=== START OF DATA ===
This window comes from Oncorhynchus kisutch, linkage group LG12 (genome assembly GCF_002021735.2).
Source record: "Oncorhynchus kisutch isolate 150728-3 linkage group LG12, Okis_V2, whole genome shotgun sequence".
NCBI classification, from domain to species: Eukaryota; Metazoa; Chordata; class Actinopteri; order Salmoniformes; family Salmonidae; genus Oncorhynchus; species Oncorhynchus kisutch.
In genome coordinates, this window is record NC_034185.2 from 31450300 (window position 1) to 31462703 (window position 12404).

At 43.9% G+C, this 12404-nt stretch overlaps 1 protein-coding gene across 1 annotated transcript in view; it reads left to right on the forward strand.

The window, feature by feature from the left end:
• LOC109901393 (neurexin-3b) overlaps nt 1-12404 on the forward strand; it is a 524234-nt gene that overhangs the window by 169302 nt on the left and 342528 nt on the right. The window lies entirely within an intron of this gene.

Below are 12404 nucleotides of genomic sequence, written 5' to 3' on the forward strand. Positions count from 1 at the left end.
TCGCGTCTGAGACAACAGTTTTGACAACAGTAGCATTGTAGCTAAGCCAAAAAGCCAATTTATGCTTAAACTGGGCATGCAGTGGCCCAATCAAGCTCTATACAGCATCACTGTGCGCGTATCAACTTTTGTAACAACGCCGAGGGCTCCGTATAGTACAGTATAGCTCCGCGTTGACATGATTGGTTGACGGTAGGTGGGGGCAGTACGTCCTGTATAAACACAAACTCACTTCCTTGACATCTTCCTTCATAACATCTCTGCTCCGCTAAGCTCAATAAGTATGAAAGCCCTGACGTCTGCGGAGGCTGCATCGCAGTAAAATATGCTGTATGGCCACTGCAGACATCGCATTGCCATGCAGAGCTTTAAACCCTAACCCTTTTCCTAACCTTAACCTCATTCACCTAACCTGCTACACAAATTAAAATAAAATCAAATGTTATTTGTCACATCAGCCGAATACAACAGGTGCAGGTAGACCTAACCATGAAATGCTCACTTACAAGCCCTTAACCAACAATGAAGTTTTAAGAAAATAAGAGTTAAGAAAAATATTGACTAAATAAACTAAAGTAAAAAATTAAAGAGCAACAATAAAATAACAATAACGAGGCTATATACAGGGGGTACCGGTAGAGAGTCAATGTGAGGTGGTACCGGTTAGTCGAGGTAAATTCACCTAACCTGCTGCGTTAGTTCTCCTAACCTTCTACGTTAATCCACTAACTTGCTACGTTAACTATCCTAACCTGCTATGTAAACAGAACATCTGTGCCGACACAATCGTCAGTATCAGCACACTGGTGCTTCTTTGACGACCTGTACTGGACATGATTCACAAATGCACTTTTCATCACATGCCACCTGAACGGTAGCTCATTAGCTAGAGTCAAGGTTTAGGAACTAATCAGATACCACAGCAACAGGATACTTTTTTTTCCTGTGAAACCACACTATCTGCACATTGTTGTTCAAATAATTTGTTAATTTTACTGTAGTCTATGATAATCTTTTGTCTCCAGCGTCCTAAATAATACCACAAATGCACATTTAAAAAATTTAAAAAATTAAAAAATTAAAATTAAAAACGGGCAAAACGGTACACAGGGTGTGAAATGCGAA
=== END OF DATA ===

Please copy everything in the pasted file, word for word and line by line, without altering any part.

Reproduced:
This window comes from Oncorhynchus kisutch, linkage group LG12 (genome assembly GCF_002021735.2).
Source record: "Oncorhynchus kisutch isolate 150728-3 linkage group LG12, Okis_V2, whole genome shotgun sequence".
NCBI classification, from domain to species: Eukaryota; Metazoa; Chordata; class Actinopteri; order Salmoniformes; family Salmonidae; genus Oncorhynchus; species Oncorhynchus kisutch.
In genome coordinates, this window is record NC_034185.2 from 31450300 (window position 1) to 31462703 (window position 12404).

At 43.9% G+C, this 12404-nt stretch overlaps 1 protein-coding gene across 1 annotated transcript in view; it reads left to right on the forward strand.

The window, feature by feature from the left end:
• LOC109901393 (neurexin-3b) overlaps nt 1-12404 on the forward strand; it is a 524234-nt gene that overhangs the window by 169302 nt on the left and 342528 nt on the right. The window lies entirely within an intron of this gene.

Below are 12404 nucleotides of genomic sequence, written 5' to 3' on the forward strand. Positions count from 1 at the left end.
TCGCGTCTGAGACAACAGTTTTGACAACAGTAGCATTGTAGCTAAGCCAAAAAGCCAATTTATGCTTAAACTGGGCATGCAGTGGCCCAATCAAGCTCTATACAGCATCACTGTGCGCGTATCAACTTTTGTAACAACGCCGAGGGCTCCGTATAGTACAGTATAGCTCCGCGTTGACATGATTGGTTGACGGTAGGTGGGGGCAGTACGTCCTGTATAAACACAAACTCACTTCCTTGACATCTTCCTTCATAACATCTCTGCTCCGCTAAGCTCAATAAGTATGAAAGCCCTGACGTCTGCGGAGGCTGCATCGCAGTAAAATATGCTGTATGGCCACTGCAGACATCGCATTGCCATGCAGAGCTTTAAACCCTAACCCTTTTCCTAACCTTAACCTCATTCACCTAACCTGCTACACAAATTAAAATAAAATCAAATGTTATTTGTCACATCAGCCGAATACAACAGGTGCAGGTAGACCTAACCATGAAATGCTCACTTACAAGCCCTTAACCAACAATGAAGTTTTAAGAAAATAAGAGTTAAGAAAAATATTGACTAAATAAACTAAAGTAAAAAATTAAAGAGCAACAATAAAATAACAATAACGAGGCTATATACAGGGGGTACCGGTAGAGAGTCAATGTGAGGTGGTACCGGTTAGTCGAGGTAAATTCACCTAACCTGCTGCGTTAGTTCTCCTAACCTTCTACGTTAATCCACTAACTTGCTACGTTAACTATCCTAACCTGCTATGTAAACAGAACATCTGTGCCGACACAATCGTCAGTATCAGCACACTGGTGCTTCTTTGACGACCTGTACTGGACATGATTCACAAATGCACTTTTCATCACATGCCACCTGAACGGTAGCTCATTAGCTAGAGTCAAGGTTTAGGAACTAATCAGATACCACAGCAACAGGATACTTTTTTTTCCTGTGAAACCACACTATCTGCACATTGTTGTTCAAATAATTTGTTAATTTTACTGTAGTCTATGATAATCTTTTGTCTCCAGCGTCCTAAATAATACCACAAATGCACATTTAAAAAATTTAAAAAATTAAAAAATTAAAATTAAAAACGGGCAAAACGGTACACAGGGTGTGAAATGCGAA